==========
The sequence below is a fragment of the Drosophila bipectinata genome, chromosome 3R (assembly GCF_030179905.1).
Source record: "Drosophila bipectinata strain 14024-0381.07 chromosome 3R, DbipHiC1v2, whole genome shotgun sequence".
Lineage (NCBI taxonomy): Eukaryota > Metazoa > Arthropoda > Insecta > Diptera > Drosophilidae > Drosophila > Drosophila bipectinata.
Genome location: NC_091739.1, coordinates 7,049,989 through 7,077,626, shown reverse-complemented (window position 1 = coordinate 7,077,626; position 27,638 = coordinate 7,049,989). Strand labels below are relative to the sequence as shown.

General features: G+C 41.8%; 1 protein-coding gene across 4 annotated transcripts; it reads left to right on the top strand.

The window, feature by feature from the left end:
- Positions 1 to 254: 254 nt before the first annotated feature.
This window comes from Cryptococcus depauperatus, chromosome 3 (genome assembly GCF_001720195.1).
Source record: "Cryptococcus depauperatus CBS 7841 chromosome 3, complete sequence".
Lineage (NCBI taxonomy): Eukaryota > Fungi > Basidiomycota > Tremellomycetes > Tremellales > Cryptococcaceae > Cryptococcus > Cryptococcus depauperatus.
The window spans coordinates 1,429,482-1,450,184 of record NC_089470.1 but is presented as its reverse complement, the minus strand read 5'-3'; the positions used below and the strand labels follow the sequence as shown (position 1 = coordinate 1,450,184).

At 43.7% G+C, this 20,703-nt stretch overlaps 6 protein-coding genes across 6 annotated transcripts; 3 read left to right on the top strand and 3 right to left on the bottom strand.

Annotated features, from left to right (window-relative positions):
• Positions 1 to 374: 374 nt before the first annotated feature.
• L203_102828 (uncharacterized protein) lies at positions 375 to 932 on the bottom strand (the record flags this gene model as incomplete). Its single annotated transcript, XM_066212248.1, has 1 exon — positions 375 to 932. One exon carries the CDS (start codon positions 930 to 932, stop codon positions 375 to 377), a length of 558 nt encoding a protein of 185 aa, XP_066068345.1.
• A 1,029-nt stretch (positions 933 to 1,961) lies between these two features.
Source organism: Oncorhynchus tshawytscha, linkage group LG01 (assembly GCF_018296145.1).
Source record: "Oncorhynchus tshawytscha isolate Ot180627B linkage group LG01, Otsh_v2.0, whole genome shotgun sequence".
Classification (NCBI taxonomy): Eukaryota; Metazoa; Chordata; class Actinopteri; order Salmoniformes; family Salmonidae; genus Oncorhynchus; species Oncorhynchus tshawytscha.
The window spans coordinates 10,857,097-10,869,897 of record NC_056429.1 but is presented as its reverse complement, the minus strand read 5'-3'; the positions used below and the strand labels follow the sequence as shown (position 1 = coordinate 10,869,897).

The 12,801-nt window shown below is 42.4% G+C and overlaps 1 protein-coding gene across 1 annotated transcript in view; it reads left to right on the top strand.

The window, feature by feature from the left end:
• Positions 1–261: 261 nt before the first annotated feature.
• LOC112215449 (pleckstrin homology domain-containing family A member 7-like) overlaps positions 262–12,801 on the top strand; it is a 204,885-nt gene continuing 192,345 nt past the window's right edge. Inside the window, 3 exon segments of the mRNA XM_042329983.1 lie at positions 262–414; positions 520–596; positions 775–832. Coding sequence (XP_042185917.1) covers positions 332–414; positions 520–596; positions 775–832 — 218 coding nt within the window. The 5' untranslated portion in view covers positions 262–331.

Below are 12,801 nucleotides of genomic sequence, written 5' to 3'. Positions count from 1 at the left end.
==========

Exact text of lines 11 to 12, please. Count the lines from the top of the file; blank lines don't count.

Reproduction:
The window spans coordinates 1,429,482-1,450,184 of record NC_089470.1 but is presented as its reverse complement, the minus strand read 5'-3'; the positions used below and the strand labels follow the sequence as shown (position 1 = coordinate 1,450,184).

At 43.7% G+C, this 20,703-nt stretch overlaps 6 protein-coding genes across 6 annotated transcripts; 3 read left to right on the top strand and 3 right to left on the bottom strand.